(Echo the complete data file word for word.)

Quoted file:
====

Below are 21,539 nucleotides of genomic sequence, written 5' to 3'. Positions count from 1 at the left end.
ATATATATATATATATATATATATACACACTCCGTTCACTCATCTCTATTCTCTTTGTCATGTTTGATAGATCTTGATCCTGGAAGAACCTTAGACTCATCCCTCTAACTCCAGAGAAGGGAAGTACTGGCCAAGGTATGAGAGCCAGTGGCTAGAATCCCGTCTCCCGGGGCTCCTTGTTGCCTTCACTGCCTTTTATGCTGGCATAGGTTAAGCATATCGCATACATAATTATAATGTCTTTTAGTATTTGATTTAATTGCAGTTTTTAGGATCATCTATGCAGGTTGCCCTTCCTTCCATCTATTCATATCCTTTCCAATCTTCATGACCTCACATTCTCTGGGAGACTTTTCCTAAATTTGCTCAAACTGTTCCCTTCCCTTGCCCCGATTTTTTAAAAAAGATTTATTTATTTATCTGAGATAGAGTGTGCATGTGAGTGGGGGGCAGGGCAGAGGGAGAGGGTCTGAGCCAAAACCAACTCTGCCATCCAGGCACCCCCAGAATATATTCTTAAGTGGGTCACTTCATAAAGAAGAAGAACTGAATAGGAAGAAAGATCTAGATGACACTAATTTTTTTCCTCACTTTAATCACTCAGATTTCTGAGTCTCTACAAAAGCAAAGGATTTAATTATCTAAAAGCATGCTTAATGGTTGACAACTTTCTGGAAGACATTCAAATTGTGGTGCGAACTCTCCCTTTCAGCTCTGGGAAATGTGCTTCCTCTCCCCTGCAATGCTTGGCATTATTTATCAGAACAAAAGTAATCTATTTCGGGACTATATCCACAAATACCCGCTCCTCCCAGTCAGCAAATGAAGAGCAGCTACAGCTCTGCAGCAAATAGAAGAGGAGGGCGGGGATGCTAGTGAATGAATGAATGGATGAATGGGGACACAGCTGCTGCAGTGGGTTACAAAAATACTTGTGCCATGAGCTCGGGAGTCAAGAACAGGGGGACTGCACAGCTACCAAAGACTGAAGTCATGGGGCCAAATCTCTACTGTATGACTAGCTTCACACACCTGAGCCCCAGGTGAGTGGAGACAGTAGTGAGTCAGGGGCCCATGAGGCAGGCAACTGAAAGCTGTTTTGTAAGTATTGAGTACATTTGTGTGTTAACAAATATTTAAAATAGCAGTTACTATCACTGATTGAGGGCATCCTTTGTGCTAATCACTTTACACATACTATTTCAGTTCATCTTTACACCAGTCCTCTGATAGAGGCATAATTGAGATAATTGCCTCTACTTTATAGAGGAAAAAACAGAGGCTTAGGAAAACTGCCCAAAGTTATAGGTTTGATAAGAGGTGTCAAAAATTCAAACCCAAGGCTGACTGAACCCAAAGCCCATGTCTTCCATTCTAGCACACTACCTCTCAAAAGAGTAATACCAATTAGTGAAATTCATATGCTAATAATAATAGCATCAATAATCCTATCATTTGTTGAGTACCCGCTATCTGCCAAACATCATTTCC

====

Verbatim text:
Below are 21,539 nucleotides of genomic sequence, written 5' to 3'. Positions count from 1 at the left end.
ATATATATATATATATATATATATACACACTCCGTTCACTCATCTCTATTCTCTTTGTCATGTTTGATAGATCTTGATCCTGGAAGAACCTTAGACTCATCCCTCTAACTCCAGAGAAGGGAAGTACTGGCCAAGGTATGAGAGCCAGTGGCTAGAATCCCGTCTCCCGGGGCTCCTTGTTGCCTTCACTGCCTTTTATGCTGGCATAGGTTAAGCATATCGCATACATAATTATAATGTCTTTTAGTATTTGATTTAATTGCAGTTTTTAGGATCATCTATGCAGGTTGCCCTTCCTTCCATCTATTCATATCCTTTCCAATCTTCATGACCTCACATTCTCTGGGAGACTTTTCCTAAATTTGCTCAAACTGTTCCCTTCCCTTGCCCCGATTTTTTAAAAAAGATTTATTTATTTATCTGAGATAGAGTGTGCATGTGAGTGGGGGGCAGGGCAGAGGGAGAGGGTCTGAGCCAAAACCAACTCTGCCATCCAGGCACCCCCAGAATATATTCTTAAGTGGGTCACTTCATAAAGAAGAAGAACTGAATAGGAAGAAAGATCTAGATGACACTAATTTTTTTCCTCACTTTAATCACTCAGATTTCTGAGTCTCTACAAAAGCAAAGGATTTAATTATCTAAAAGCATGCTTAATGGTTGACAACTTTCTGGAAGACATTCAAATTGTGGTGCGAACTCTCCCTTTCAGCTCTGGGAAATGTGCTTCCTCTCCCCTGCAATGCTTGGCATTATTTATCAGAACAAAAGTAATCTATTTCGGGACTATATCCACAAATACCCGCTCCTCCCAGTCAGCAAATGAAGAGCAGCTACAGCTCTGCAGCAAATAGAAGAGGAGGGCGGGGATGCTAGTGAATGAATGAATGGATGAATGGGGACACAGCTGCTGCAGTGGGTTACAAAAATACTTGTGCCATGAGCTCGGGAGTCAAGAACAGGGGGACTGCACAGCTACCAAAGACTGAAGTCATGGGGCCAAATCTCTACTGTATGACTAGCTTCACACACCTGAGCCCCAGGTGAGTGGAGACAGTAGTGAGTCAGGGGCCCATGAGGCAGGCAACTGAAAGCTGTTTTGTAAGTATTGAGTACATTTGTGTGTTAACAAATATTTAAAATAGCAGTTACTATCACTGATTGAGGGCATCCTTTGTGCTAATCACTTTACACATACTATTTCAGTTCATCTTTACACCAGTCCTCTGATAGAGGCATAATTGAGATAATTGCCTCTACTTTATAGAGGAAAAAACAGAGGCTTAGGAAAACTGCCCAAAGTTATAGGTTTGATAAGAGGTGTCAAAAATTCAAACCCAAGGCTGACTGAACCCAAAGCCCATGTCTTCCATTCTAGCACACTACCTCTCAAAAGAGTAATACCAATTAGTGAAATTCATATGCTAATAATAATAGCATCAATAATCCTATCATTTGTTGAGTACCCGCTATCTGCCAAACATCATTTCC